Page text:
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Updated: September 27, 2021

A day for the dead: Worcester’s Latino business community aims to bring attention to disparities laid bare by the pandemic

Photo | Matt Wright José Zuniga, owner of Tacos Mexico in Auburn, initially had a difficult time accessing COVID relief for businesses.

As Worcester businesses persist in their efforts to return to normal following the coronavirus pandemic, members of its Latino community are asking Worcester to reflect on the disproportionate losses felt by people of color in the city. 

Gina Plata-Nino, attorney at Community Legal Aid

“It’s disconcerting as we move forward to where people think we’re post-pandemic when we haven’t addressed these root causes that cause some people in our community to be more affected than others,” said Gina Plata-Nino, an attorney at Worcester nonprofit Community Legal Aid and a leader in the pandemic response effort Worcester Together coalition.

In numbers reflected nationally and locally, the Latino community, which makes up 22% of Worcester’s population, saw disproportionately higher rates of COVID-19, greater barriers to accessing the vaccine, and larger percentages of business closures throughout the pandemic.

Now, Plata-Nino and other Latino business and community leaders are working together to plan a celebration around the traditional Mexican holiday Día de los Muertos – or, Day of the Dead – observed on the first two days of November, which commemorates loved ones who have passed away.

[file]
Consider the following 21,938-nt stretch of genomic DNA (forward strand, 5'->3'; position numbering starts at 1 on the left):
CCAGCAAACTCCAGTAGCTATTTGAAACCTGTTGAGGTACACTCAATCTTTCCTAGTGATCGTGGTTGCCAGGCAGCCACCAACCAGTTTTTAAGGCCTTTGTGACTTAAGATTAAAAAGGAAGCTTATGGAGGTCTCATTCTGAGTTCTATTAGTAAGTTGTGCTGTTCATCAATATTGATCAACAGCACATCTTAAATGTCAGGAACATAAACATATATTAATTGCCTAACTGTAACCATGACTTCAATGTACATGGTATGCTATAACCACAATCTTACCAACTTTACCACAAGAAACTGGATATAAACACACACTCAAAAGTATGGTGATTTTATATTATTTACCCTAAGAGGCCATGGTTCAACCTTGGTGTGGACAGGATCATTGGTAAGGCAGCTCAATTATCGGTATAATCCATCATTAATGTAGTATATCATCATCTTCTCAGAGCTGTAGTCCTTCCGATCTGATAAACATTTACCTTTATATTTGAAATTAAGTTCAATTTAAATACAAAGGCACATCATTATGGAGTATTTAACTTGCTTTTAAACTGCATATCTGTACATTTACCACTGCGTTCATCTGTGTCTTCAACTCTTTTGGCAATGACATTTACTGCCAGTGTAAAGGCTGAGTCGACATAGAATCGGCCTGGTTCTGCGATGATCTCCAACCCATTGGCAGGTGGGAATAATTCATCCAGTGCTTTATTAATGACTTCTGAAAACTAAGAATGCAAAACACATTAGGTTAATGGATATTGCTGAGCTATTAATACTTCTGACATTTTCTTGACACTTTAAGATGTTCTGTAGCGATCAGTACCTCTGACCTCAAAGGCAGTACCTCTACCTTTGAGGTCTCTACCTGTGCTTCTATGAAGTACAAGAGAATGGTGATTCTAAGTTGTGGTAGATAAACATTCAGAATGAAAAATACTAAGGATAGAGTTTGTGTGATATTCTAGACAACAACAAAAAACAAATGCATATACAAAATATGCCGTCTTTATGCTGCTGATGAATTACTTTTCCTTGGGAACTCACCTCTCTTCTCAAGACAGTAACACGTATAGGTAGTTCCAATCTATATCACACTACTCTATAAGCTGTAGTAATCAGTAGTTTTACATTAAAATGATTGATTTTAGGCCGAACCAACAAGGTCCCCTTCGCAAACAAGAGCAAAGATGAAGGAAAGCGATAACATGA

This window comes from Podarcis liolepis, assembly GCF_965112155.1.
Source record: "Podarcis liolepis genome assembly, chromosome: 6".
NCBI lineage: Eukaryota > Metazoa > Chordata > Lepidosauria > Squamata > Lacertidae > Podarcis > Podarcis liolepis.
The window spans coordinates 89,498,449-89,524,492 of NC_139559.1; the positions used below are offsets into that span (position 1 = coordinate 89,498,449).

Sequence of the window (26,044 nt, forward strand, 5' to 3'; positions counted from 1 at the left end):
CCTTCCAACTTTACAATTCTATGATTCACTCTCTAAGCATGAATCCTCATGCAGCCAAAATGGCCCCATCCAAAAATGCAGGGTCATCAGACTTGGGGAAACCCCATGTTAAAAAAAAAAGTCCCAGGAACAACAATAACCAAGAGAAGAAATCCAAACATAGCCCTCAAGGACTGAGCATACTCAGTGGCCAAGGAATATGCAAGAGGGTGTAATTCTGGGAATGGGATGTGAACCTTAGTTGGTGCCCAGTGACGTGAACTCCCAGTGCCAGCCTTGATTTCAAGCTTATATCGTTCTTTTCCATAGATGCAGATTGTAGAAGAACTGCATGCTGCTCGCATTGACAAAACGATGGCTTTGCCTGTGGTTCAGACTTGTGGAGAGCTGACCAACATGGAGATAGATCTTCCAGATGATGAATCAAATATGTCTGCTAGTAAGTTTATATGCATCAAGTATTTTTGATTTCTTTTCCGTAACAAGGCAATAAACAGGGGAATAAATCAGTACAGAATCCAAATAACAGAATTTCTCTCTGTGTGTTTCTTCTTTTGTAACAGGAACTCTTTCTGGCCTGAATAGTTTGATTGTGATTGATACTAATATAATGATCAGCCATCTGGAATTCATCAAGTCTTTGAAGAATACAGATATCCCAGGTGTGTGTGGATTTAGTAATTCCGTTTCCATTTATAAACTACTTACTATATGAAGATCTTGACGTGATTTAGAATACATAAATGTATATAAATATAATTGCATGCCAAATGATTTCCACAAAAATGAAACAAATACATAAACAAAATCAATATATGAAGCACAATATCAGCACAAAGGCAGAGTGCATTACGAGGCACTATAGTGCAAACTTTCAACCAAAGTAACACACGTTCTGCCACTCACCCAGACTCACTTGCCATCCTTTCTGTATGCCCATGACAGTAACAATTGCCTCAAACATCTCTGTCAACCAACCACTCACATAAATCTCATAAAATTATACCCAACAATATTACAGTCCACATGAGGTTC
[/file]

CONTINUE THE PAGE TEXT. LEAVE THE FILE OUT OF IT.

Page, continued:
This year, Worcester’s celebration, which will include a variety of events and a mural in City Hall, is particularly focused on highlighting the coronavirus pandemic’s impact on Latinos.

Challenges for Latino-owned businesses

Health disparities are typically impacted by social determinants, such as access to housing, food security, education, and a multitude of other factors, said Germán Chiriboga, program director of health equity and storytelling research at UMass Chan Medical School in Worcester.

“When you look at the economic side of the disparities during COVID, everything goes back to access to wealth and wealth distribution in the city,” Chiriboga said. “Latinos historically here in the city, and also African Americans, [are] two of the groups that have been underserved in terms of access to opportunity.”

In spring of 2020, 32% of Latino-owned small businesses nationally closed their doors, nearly twice the amount of white-owned small businesses that closed, according to the Cambridge-based National Bureau of Economic Research.

“I’ve seen a lot of Latinos lose businesses because of COVID,” said José Zuniga, who has owned Tacos Mexico in Auburn for almost seven years. “We didn’t know what was going to happen or if we were going to be able to open again.”

Gaps in resource accessibility for Latino business owners has been a major cause of these disparities, said Plata-Nino.

“There’s so many layers,” she said, mentioning childcare, internet access, and language barriers as just a few examples.

A vast majority of Central Massachusetts business owners who received federal Paycheck Protection Program payouts from the U.S. Small Business Administration were white, with about 5.7% of the awardees identifying as Hispanic, according to WBJ’s research in the SBA data. PPP was a $669-billion effort created by Congress in March 2020 to provide forgivable loans to businesses who kept their employees employed.